If so, they don't need to go into elaborate guesswork at how time should be passing for other objects, because they can read it directly from those signals.

I guess you wouldn't know how fast your time is passing relative to a planet's* when you were far away from it, but it almost doesn't matter. All of your actions are coordinated in your time, of course, and you can make a ballpark estimate of how much time has gone by in the "outside" world just by your rough velocity, if it matter.

Apologies in advance if this is either horribly wrong or trivial to everyone else still in this discussion. It just seemed like a lot of ado about a relatively (no pun intended) simple problem.

* idle question: does time pass at (approximately) the same rate on every planet? What sort of variation would be possible between otherwise vaguely-Earth-like worlds?

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### Re: What-if 0007: Everybody Out

Jamaican Castle wrote:idle question: does time pass at (approximately) the same rate on every planet? What sort of variation would be possible between otherwise vaguely-Earth-like worlds?

Since a second is defined by the number of oscillations of a certain atom (cesium?), time passes at the same rate everywhere. Its just when you start comparing them stuff gets weird

EDIT: Wikipedia says:one second is "the duration of 9,192,631,770 periods of the radiation corresponding to the transition between the two hyperfine levels of the ground state of the caesium 133 atom (at 0K)."

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### Re: What-if 0007: Everybody Out

eran_rathan wrote:Since a second is defined by the number of oscillations of a certain atom (cesium?), time passes at the same rate everywhere. Its just when you start comparing them stuff gets weird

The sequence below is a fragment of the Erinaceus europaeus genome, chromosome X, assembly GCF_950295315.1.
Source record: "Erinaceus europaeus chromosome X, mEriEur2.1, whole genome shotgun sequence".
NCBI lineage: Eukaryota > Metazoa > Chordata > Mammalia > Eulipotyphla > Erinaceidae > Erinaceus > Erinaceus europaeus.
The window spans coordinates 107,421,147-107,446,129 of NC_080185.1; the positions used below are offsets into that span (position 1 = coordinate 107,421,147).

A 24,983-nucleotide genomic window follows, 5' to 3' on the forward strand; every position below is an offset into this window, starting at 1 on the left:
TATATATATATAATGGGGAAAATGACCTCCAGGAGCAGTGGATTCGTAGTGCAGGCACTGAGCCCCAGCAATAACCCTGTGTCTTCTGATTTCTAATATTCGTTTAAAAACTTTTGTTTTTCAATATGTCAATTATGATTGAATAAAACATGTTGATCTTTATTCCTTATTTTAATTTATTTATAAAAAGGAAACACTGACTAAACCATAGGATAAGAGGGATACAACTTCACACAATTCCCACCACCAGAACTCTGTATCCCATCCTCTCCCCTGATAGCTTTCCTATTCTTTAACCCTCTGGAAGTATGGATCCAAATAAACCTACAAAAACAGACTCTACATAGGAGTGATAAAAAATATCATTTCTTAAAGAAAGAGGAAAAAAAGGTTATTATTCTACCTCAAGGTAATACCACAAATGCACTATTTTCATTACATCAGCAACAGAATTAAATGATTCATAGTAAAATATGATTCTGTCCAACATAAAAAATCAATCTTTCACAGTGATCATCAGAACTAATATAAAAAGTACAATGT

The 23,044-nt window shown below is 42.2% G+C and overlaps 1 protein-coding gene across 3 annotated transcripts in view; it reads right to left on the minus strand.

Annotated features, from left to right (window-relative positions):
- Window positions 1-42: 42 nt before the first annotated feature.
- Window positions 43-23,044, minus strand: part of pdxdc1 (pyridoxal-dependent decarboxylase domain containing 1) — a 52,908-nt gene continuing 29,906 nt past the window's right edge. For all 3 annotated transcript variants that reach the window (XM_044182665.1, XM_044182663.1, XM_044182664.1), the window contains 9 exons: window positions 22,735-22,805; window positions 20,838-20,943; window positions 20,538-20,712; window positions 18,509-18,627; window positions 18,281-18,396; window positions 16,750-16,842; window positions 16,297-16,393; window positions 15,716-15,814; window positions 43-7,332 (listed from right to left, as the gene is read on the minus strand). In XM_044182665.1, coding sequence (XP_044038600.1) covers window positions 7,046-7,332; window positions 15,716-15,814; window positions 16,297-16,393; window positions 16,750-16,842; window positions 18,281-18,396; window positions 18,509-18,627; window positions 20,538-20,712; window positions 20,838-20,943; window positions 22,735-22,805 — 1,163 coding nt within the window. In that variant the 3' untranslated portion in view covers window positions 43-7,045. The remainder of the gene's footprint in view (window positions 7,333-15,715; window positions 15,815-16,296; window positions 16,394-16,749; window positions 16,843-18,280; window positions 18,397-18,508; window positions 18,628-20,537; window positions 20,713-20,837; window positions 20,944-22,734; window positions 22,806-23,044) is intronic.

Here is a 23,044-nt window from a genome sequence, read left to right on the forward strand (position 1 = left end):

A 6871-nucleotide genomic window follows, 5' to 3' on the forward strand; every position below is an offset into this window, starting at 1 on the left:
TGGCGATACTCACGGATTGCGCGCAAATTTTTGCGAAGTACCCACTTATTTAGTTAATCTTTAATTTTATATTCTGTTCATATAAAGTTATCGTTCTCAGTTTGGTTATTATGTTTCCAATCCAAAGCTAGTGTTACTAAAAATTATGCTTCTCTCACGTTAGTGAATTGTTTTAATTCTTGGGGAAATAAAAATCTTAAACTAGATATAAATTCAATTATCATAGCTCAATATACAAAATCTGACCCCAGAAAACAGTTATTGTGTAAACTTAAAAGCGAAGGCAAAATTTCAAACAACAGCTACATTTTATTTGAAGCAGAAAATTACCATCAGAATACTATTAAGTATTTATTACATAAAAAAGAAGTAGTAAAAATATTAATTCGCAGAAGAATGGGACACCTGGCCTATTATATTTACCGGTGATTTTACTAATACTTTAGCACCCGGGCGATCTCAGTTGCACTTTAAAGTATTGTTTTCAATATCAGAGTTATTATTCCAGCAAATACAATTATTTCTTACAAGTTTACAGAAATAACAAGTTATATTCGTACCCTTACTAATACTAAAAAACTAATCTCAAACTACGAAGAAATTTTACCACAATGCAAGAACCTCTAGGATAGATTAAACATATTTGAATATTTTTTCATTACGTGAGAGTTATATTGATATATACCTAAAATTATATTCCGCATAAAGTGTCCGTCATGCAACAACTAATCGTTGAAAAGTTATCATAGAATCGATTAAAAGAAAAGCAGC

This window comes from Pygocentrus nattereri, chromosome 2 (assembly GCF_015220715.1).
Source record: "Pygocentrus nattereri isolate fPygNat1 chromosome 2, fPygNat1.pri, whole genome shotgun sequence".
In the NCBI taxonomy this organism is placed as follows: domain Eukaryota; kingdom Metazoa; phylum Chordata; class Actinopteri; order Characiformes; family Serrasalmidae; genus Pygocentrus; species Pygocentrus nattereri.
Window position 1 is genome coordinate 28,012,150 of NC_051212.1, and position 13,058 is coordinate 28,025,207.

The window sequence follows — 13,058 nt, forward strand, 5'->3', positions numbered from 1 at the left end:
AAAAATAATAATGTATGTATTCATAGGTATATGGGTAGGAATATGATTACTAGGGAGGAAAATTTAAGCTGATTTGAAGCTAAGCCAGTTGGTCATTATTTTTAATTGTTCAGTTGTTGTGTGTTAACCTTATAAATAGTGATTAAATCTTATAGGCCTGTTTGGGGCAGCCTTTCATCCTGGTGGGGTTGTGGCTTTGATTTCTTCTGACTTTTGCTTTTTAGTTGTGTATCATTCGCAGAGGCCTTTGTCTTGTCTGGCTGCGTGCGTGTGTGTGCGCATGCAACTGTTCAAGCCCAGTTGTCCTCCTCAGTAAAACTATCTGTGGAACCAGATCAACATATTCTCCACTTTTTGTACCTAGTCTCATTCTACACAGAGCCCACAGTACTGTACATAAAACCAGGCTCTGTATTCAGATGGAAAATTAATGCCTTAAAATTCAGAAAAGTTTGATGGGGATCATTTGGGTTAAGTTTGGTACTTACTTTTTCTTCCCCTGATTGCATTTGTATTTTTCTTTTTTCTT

Well, right. I think what I meant was something more like "if you have a clock on Mars, and are listening to a speaking clock located on Earth, how quickly will they fall out of sync?".

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### Re: What-if 0007: Everybody Out

Part of the problem is that I don't know how the other thing's velocity may have changed in the time since the signal left their ship, so their latest signal won't necessarily give me a good idea of how much additional time will have passed by the time they get the next message I send out. The redshift of a particular clock tick (and the delay I experience between successive ticks of their clock) tells me the velocity their ship was traveling when it emitted the signal relative to my own velocity when I receive the signal.

If and when we return to the same location, though, we can piece together all of the relative velocities each of us traveled before that time, because our "here and now"s again match up.